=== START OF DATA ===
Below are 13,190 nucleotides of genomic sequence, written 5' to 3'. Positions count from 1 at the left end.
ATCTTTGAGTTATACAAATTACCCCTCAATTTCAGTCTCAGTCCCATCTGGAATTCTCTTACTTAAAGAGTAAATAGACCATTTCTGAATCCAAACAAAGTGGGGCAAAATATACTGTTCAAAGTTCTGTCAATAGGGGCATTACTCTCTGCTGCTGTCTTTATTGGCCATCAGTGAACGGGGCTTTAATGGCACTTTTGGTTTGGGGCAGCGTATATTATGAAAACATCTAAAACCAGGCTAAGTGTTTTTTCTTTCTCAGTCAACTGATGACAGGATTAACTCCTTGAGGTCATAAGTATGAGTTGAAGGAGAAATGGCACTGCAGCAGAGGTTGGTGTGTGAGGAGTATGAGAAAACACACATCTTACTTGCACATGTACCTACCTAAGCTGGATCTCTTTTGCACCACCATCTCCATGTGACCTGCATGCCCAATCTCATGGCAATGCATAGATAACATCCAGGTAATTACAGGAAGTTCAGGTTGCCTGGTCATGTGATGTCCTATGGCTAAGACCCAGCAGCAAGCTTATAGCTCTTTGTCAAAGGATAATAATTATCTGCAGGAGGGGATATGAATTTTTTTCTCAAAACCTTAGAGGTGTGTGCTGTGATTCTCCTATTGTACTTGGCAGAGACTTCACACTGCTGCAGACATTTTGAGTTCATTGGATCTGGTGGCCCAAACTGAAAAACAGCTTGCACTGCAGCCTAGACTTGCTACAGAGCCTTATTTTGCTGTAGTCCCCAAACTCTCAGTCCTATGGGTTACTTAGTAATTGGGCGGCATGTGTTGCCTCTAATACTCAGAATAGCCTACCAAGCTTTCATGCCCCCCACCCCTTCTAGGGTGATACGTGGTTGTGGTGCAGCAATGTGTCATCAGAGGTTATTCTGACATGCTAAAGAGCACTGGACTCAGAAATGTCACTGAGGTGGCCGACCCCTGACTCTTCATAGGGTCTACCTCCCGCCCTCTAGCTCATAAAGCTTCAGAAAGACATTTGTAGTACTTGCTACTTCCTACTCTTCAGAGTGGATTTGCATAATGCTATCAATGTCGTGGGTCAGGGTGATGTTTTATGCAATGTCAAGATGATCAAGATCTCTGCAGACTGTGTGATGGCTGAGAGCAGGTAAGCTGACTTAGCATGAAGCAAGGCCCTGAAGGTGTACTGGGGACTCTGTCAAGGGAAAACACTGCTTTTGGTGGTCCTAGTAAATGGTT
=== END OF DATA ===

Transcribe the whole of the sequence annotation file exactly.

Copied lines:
Below are 13,190 nucleotides of genomic sequence, written 5' to 3'. Positions count from 1 at the left end.
ATCTTTGAGTTATACAAATTACCCCTCAATTTCAGTCTCAGTCCCATCTGGAATTCTCTTACTTAAAGAGTAAATAGACCATTTCTGAATCCAAACAAAGTGGGGCAAAATATACTGTTCAAAGTTCTGTCAATAGGGGCATTACTCTCTGCTGCTGTCTTTATTGGCCATCAGTGAACGGGGCTTTAATGGCACTTTTGGTTTGGGGCAGCGTATATTATGAAAACATCTAAAACCAGGCTAAGTGTTTTTTCTTTCTCAGTCAACTGATGACAGGATTAACTCCTTGAGGTCATAAGTATGAGTTGAAGGAGAAATGGCACTGCAGCAGAGGTTGGTGTGTGAGGAGTATGAGAAAACACACATCTTACTTGCACATGTACCTACCTAAGCTGGATCTCTTTTGCACCACCATCTCCATGTGACCTGCATGCCCAATCTCATGGCAATGCATAGATAACATCCAGGTAATTACAGGAAGTTCAGGTTGCCTGGTCATGTGATGTCCTATGGCTAAGACCCAGCAGCAAGCTTATAGCTCTTTGTCAAAGGATAATAATTATCTGCAGGAGGGGATATGAATTTTTTTCTCAAAACCTTAGAGGTGTGTGCTGTGATTCTCCTATTGTACTTGGCAGAGACTTCACACTGCTGCAGACATTTTGAGTTCATTGGATCTGGTGGCCCAAACTGAAAAACAGCTTGCACTGCAGCCTAGACTTGCTACAGAGCCTTATTTTGCTGTAGTCCCCAAACTCTCAGTCCTATGGGTTACTTAGTAATTGGGCGGCATGTGTTGCCTCTAATACTCAGAATAGCCTACCAAGCTTTCATGCCCCCCACCCCTTCTAGGGTGATACGTGGTTGTGGTGCAGCAATGTGTCATCAGAGGTTATTCTGACATGCTAAAGAGCACTGGACTCAGAAATGTCACTGAGGTGGCCGACCCCTGACTCTTCATAGGGTCTACCTCCCGCCCTCTAGCTCATAAAGCTTCAGAAAGACATTTGTAGTACTTGCTACTTCCTACTCTTCAGAGTGGATTTGCATAATGCTATCAATGTCGTGGGTCAGGGTGATGTTTTATGCAATGTCAAGATGATCAAGATCTCTGCAGACTGTGTGATGGCTGAGAGCAGGTAAGCTGACTTAGCATGAAGCAAGGCCCTGAAGGTGTACTGGGGACTCTGTCAAGGGAAAACACTGCTTTTGGTGGTCCTAGTAAATGGTT